Publication Type:Journal Article
Source:Studies in Conservation, Volume 61, Number sup1, p.118-126 (2016)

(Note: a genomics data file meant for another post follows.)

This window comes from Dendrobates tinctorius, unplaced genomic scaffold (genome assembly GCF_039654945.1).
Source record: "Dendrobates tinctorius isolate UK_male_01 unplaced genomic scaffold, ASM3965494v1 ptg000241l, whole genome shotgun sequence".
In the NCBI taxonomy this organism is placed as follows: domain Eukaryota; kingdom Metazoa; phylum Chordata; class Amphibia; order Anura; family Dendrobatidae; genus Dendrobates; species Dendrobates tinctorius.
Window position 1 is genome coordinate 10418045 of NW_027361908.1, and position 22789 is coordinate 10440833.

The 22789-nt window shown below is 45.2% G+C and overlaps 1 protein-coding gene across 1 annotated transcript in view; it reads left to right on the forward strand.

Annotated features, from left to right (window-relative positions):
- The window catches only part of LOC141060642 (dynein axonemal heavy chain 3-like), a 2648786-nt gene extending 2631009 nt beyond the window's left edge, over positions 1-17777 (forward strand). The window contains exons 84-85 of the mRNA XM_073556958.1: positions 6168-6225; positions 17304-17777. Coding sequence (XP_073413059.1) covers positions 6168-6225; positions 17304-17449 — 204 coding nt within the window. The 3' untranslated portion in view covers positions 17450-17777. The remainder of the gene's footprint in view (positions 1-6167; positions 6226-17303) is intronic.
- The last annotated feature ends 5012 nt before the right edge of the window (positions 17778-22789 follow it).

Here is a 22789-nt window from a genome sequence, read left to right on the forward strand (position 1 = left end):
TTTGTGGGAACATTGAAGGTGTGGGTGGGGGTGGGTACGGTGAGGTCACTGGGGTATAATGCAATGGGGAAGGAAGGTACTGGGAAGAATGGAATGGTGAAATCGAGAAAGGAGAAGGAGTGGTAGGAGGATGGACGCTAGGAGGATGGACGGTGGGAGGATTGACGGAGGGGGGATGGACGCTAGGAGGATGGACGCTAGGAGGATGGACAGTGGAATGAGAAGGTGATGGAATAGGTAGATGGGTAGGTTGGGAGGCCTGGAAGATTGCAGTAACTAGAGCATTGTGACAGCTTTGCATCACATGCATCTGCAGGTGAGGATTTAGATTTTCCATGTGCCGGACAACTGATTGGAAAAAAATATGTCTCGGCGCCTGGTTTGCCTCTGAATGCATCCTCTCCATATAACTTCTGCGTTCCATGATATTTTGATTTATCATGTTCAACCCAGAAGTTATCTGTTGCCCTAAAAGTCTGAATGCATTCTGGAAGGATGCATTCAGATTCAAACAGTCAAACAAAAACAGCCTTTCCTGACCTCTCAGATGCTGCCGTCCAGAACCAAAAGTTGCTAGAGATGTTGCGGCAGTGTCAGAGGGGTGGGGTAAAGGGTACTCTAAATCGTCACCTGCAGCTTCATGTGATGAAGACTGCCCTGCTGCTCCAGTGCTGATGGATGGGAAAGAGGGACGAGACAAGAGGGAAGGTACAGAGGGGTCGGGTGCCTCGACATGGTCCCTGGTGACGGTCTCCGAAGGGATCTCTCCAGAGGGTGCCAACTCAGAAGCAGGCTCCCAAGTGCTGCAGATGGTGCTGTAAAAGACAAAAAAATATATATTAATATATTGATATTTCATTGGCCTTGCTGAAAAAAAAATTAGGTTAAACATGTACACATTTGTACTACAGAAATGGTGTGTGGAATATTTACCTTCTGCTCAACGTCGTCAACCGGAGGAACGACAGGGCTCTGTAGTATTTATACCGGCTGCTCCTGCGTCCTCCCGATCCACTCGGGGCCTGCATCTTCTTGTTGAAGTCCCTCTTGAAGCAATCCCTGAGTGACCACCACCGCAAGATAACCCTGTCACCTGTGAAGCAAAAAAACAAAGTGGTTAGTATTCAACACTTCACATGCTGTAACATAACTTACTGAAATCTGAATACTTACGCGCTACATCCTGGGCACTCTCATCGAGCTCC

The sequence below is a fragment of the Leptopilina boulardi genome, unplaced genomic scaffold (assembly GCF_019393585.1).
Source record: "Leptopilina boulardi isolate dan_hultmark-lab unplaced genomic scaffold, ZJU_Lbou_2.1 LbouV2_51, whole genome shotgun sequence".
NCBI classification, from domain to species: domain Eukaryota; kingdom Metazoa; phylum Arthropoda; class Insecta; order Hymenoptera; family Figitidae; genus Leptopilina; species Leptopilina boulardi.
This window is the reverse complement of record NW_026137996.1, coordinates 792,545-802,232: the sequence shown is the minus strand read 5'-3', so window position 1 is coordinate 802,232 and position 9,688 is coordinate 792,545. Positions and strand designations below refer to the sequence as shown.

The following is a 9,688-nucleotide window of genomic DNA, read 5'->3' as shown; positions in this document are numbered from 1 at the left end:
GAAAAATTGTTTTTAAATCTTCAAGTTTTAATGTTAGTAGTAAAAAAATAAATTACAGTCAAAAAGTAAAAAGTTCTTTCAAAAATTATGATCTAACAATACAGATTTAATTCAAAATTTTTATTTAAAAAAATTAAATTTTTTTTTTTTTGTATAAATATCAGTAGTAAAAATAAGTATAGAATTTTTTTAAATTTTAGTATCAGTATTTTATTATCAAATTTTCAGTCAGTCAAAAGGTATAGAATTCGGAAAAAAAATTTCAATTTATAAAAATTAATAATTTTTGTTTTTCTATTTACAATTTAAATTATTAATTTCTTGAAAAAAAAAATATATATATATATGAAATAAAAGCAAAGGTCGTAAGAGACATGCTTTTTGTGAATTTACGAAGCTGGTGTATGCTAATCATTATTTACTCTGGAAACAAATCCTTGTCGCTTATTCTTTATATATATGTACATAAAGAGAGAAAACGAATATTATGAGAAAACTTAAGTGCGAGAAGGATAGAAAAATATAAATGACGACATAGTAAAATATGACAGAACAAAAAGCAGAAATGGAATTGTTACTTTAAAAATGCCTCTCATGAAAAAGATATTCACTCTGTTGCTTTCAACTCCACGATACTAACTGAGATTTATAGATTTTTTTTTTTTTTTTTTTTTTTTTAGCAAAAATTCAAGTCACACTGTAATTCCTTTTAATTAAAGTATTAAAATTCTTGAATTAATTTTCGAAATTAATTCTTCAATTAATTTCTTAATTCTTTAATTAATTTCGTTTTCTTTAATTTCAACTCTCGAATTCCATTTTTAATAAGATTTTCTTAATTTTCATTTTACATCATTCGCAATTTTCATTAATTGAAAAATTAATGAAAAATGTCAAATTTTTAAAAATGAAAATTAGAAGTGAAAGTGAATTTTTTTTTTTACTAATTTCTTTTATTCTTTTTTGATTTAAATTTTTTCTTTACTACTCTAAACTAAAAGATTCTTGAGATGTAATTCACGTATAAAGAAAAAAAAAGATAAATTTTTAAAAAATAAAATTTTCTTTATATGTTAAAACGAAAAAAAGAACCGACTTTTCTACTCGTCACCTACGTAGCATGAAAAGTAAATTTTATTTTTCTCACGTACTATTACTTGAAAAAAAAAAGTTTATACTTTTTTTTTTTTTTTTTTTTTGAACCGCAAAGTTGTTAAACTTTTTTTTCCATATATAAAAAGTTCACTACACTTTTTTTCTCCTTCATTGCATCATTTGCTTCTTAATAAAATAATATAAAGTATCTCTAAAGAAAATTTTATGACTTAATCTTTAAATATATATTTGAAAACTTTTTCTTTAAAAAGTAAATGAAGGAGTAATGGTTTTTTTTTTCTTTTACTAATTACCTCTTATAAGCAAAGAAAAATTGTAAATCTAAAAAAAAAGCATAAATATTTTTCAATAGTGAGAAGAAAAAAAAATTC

Nine engravings in the hinterland around Hong Kong Island have been studied independently by the authors, as part of an overall assessment of current management practices, the state of the engravings, conservation impacts and future survival. Four independent studies were commissioned in 2009 by the Hong Kong Heritage Museum in conjunction with the Antiquities and Monuments Office who have legislative responsibility for all archaeological sites within the Hong Kong Special Administrative Region. The sites have received varying levels of protection in the form of roofs, fences, and screens, and in more recent times, a range of conservation treatments aimed at prolonging their life and improving legibility. This paper reviews the state of the engravings from the point of view of protection and presentation and considers the effectiveness of the infrastructure in mitigating what are often conflicting needs. Modern conservation treatments must be considered in several dimensions: their effectiveness and durability in an aggressive climate, given that the engravings have survived for 3000 years, and the feasibility and cost of maintaining such treatments over the next 3000 years and longer. This paper describes field observations rather than measured data, due to the nature of the commission, highlighting the value of intelligent observation as an investigative tool. The main focus of the paper is on the impact of protective shelters and applied treatments as observed during two of the independent surveys, concluding that protection must address all environmental and visitor impacts to be fully protective.